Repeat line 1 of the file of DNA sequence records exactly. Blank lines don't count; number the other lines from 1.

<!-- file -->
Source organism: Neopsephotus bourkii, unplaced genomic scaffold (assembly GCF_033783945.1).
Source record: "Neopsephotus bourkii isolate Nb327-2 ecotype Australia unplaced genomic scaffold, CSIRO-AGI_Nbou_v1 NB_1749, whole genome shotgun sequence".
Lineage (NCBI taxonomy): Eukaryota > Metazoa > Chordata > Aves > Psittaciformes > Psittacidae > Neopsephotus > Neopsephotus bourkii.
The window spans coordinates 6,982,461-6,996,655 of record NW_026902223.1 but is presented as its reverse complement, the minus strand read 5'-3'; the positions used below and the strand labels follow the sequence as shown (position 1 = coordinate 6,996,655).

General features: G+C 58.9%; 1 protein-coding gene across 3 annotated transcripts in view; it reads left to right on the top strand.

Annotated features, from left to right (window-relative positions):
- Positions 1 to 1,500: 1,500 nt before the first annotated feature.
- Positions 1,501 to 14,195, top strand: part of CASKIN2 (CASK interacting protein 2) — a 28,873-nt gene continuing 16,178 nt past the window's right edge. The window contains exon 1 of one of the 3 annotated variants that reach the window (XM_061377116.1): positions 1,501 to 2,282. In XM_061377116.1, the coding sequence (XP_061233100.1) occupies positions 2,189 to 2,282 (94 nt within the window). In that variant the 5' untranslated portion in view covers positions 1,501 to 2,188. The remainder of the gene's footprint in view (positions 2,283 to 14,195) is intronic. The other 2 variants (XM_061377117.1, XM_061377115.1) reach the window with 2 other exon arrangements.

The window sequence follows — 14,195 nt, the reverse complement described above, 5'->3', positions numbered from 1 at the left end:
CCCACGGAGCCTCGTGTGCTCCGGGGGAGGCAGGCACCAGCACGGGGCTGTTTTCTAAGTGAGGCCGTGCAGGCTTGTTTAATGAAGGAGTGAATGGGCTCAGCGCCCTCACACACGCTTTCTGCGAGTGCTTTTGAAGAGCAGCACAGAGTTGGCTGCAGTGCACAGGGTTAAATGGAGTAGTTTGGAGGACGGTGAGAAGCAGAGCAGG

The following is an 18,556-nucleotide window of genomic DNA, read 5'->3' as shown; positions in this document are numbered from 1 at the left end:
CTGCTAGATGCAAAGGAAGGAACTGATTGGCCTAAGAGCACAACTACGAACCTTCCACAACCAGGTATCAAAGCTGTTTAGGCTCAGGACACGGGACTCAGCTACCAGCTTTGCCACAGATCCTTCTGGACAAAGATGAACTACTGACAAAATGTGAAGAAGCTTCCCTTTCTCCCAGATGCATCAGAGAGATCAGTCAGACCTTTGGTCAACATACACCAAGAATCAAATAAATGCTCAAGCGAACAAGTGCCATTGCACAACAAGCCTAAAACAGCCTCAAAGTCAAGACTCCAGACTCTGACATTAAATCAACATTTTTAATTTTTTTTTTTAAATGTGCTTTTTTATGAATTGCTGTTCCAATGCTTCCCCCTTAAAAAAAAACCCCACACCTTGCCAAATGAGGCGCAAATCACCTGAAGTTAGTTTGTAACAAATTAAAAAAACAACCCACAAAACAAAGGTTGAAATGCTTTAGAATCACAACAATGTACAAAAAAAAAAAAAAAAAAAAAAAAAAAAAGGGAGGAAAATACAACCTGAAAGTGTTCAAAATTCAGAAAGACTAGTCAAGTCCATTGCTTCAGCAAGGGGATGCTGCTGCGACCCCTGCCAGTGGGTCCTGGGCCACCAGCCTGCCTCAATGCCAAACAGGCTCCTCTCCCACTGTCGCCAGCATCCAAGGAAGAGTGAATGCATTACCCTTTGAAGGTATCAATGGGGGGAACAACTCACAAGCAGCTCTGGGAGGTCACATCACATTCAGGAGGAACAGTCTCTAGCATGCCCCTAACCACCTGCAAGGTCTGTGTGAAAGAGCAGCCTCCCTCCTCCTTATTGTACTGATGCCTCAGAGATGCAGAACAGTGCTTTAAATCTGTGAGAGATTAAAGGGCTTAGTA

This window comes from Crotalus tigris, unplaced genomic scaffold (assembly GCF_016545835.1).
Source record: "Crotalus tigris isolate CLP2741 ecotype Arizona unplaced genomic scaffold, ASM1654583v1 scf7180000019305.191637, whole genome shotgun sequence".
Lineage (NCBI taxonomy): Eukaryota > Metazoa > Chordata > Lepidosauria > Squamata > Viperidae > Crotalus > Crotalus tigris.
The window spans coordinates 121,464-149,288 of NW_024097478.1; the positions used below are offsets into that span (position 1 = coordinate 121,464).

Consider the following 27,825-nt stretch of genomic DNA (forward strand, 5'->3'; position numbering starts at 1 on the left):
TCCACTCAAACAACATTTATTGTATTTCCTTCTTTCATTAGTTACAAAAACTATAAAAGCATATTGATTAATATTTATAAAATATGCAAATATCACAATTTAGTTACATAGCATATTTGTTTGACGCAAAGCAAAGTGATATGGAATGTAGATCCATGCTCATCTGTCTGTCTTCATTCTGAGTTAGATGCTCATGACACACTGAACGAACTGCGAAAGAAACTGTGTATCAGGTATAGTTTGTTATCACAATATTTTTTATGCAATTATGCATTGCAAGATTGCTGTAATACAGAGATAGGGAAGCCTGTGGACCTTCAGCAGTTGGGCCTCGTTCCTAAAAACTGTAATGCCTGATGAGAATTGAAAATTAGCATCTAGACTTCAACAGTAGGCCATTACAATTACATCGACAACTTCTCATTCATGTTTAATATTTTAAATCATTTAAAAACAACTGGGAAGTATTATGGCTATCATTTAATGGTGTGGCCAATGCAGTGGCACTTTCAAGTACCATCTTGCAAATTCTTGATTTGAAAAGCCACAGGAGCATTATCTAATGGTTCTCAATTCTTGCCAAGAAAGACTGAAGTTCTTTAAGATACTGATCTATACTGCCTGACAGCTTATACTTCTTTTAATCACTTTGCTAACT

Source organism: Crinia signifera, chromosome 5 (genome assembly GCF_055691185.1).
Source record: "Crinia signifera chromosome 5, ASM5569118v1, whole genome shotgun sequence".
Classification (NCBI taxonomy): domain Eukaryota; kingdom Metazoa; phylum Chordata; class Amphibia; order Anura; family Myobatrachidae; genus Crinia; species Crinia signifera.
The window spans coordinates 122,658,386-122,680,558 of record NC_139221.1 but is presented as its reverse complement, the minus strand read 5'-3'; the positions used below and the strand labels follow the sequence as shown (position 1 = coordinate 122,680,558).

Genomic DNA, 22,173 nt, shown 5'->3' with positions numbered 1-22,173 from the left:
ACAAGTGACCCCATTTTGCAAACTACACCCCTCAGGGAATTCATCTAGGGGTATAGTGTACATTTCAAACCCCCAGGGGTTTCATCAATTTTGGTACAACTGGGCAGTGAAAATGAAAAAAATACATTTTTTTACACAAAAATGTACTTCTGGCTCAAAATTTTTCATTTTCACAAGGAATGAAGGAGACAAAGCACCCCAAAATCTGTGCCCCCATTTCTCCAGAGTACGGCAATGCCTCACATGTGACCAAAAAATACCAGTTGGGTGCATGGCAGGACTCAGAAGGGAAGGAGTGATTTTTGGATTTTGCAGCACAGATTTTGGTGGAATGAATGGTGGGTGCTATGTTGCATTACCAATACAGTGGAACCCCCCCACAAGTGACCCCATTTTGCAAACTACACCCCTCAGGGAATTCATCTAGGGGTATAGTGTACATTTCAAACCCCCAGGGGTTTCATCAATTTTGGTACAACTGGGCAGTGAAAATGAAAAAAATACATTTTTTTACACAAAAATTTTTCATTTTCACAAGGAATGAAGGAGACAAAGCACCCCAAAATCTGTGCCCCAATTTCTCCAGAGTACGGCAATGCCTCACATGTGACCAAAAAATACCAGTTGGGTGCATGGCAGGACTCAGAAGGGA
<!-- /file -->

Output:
Source organism: Neopsephotus bourkii, unplaced genomic scaffold (assembly GCF_033783945.1).